I’ve already written about how well game terrine pairs with oloroso sherry. Now I’ve discovered an equally good, if not better pairing: London Dry Gin.
A classic match for this time of year but no less enjoyable for that.
Last week I was given a couple of slices of gorgeous game terrine by Stephen Markwick of Culinaria with whom I’ve been writing a book (of which more news soon). We had it for lunch and the only wine I had open wasn’t up to the intensity of the spicing (which was dominated by allspice) and the accompanying damson chutney.
I've been invited to a game dinner at Brown's hotel in Mayfair next week at which every course is matched with a beer or a perry. I can't make it but thought you'd be interested in the pairings (my notes in italics):
Given that wine dinners are all about combining food and wine it’s not that often that the resulting pairings blow you away but I was hard pushed to pick just one out of the four brilliant matches at last week’s Autumn Delights dinner at Adelina Yard in Bristol.
Q I am going to a dinner where we take our own wine. The starter is slices of smoked pheasant with partridge pate, followed by fillet of venison then a dessert of profiteroles with lemon cream + chocolate sauce. then a savoury of rabbit and tarragon terrine. You may now realise my problem! Any suggestions?
An irresistible dinner invitation came my way a few weeks ago, to attend a game dinner and tasting of René Rostaing’s Côte Rôties at Emanuel College, Cambridge. Cambridge colleges are famous for their wine cellars but these wines came from the personal wine cellar of its ‘wine steward’ Dr Jonathan Aldred, the fortunate fellow (in both senses of the word) who buys all the wine for the college.
Although you might want to wait a couple of weeks for prices to come down today marks the beginning of the grouse season so at some point you might be tempted to bag yourself a couple of braces - it's a great treat for a small dinner party.
Last night I went back to The Greenhouse for the first time since its revamp, for dinner with its owner Marlon Abela and his head wine buyer Jean-Marc Heurlière.
Last week, the Union des Grands Vins Liquoureux de Bordeaux, the body that represents Bordeaux sweet wine producers, hosted a tasting of wines from six of the appellations they represent to partner savoury and sweet dishes at a lunch at le Cercle restaurant in Chelsea.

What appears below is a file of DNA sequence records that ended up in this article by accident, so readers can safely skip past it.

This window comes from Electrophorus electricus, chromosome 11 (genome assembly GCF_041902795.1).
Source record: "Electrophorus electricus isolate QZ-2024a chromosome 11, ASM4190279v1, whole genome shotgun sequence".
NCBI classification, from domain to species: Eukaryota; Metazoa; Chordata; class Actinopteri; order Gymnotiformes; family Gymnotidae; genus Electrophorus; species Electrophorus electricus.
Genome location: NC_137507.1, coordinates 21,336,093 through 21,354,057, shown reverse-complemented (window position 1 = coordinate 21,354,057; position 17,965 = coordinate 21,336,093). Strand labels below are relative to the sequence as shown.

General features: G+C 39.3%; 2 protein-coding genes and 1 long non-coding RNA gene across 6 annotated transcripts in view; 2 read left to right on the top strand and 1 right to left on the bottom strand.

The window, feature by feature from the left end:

The most successful wine pairing from a tasting I hosted on behalf of Touraine wines the other day was not the expected sauvignon and goats cheese or even fish and chips but a rich gamey dish of venison with a robust Cot, the name by which Malbec is known in the Loire.
The Bordeaux wine region produces a multitude of top class red wines that these days tend to be blends of four main grape varieties, Cabernet Sauvignon, Merlot, Cabernet Franc and Petit Verdot.
We rarely think of tawny port as a flexible pairing for food. We serve it with stilton, obviously and with hard cheeses like cheddar, with nuts and dried fruits and over Christmas with fruit cake and mince pies but that’s usually as far as it goes.
Well, I don’t know about easy but there must be some easier way to get people into German wine . . .
A robust, winey stew from Rebecca Seal's mouthwatering new book, The Islands of Greece which immediately makes you want to jump on a plane and fly off there. Top tip about cooking rabbit too.
This impressive Moroccan-style pie from Josceline Dimbleby's food memoir Orchards in the Oasis would make a great centrepiece for a dinner party or more casual supper with friends.
I’m always in two minds about whether to write about the beginning of the grouse season. After all only a tiny number of people will be sufficiently interested - or well-heeled - to bag the first birds that arrive on restaurant tables this evening.
I was reminded about my trip to Priorat almost exactly two years ago by my recent visit to the Roussillon which has a similar terroir. And I think the wines would go with similar kinds of food. These were my suggested pairings at the time . . .
This week is National Pie Week in the UK - not that we Brits need much encouragement to eat pies. But which is the better match - wine or beer?
I’ve thought for a while that Scandinavian food is on the way up so am not surprised to find another new cookbook on the subject from Trina Hahnemann who Telegraph cookery writer Xanthe Clay dubs ‘Denmark’s answer to Nigella’ in the paper today.
As you can imagine I’ve been drinking a fair amount of pinot noir in New Zealand this week (it’s a hard life). In general Kiwis pair it with lamb for obvious reasons but the most striking match I came across was with a venison tartare at the North Canterbury forage, a fabulous event I’ll be writing more about in due course